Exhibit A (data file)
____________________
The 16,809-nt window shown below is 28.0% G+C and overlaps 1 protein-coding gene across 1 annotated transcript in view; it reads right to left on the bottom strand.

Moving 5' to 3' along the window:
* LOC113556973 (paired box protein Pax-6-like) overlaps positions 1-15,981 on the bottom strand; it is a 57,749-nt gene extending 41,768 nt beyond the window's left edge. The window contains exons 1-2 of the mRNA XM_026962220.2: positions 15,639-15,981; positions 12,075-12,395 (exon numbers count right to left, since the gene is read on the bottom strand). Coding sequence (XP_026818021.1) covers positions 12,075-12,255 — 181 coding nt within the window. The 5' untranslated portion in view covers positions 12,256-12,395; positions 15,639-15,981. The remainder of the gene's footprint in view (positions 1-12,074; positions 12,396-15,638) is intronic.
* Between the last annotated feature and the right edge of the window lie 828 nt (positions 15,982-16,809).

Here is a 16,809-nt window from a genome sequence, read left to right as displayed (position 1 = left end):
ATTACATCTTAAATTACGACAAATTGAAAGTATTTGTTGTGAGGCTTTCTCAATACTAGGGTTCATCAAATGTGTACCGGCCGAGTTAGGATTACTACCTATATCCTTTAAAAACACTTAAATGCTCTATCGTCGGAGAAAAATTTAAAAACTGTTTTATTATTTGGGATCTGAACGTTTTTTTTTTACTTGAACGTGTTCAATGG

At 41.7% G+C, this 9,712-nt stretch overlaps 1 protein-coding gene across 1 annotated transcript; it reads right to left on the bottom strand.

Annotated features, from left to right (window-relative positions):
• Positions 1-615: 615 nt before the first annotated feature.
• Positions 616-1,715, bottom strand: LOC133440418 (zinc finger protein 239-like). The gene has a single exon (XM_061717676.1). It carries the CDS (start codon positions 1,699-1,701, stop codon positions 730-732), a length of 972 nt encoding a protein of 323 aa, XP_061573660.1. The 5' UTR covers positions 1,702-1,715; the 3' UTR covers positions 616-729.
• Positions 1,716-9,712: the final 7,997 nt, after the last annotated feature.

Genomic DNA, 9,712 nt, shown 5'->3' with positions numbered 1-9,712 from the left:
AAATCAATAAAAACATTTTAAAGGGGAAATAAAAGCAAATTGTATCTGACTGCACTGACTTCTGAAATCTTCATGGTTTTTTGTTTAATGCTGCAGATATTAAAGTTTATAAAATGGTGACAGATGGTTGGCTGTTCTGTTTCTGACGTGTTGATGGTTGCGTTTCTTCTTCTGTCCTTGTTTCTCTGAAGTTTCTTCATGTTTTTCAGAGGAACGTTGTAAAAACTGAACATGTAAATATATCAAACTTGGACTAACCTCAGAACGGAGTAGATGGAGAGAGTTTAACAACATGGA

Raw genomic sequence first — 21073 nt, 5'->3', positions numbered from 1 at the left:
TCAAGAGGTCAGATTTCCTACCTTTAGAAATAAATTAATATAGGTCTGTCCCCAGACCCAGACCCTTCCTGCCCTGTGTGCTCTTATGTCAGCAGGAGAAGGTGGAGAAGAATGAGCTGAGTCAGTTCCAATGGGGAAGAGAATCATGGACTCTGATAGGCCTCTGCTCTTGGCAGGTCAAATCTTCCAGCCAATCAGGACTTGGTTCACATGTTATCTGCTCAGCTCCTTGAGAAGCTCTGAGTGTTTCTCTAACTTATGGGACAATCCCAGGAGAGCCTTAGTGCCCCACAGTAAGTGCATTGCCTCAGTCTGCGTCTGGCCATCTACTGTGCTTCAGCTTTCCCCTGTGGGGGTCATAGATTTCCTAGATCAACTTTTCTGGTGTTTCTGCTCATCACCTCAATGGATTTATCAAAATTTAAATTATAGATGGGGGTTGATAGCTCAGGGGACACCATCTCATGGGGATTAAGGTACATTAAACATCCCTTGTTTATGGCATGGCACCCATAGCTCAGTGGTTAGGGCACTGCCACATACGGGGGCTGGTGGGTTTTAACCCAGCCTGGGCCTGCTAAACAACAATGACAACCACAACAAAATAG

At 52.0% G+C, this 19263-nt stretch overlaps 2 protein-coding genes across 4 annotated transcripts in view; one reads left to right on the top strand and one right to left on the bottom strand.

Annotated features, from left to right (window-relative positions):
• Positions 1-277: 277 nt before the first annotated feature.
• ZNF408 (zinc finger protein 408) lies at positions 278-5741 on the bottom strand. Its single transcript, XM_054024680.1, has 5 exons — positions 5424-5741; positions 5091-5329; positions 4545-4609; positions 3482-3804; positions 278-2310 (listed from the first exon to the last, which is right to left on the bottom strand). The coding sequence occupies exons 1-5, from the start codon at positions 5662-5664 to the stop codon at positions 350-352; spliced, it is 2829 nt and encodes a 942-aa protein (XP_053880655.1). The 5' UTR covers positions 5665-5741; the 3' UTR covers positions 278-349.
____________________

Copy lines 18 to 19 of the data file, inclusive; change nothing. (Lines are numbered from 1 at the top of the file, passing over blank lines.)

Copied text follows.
• Positions 1-277: 277 nt before the first annotated feature.
• ZNF408 (zinc finger protein 408) lies at positions 278-5741 on the bottom strand. Its single transcript, XM_054024680.1, has 5 exons — positions 5424-5741; positions 5091-5329; positions 4545-4609; positions 3482-3804; positions 278-2310 (listed from the first exon to the last, which is right to left on the bottom strand). The coding sequence occupies exons 1-5, from the start codon at positions 5662-5664 to the stop codon at positions 350-352; spliced, it is 2829 nt and encodes a 942-aa protein (XP_053880655.1). The 5' UTR covers positions 5665-5741; the 3' UTR covers positions 278-349.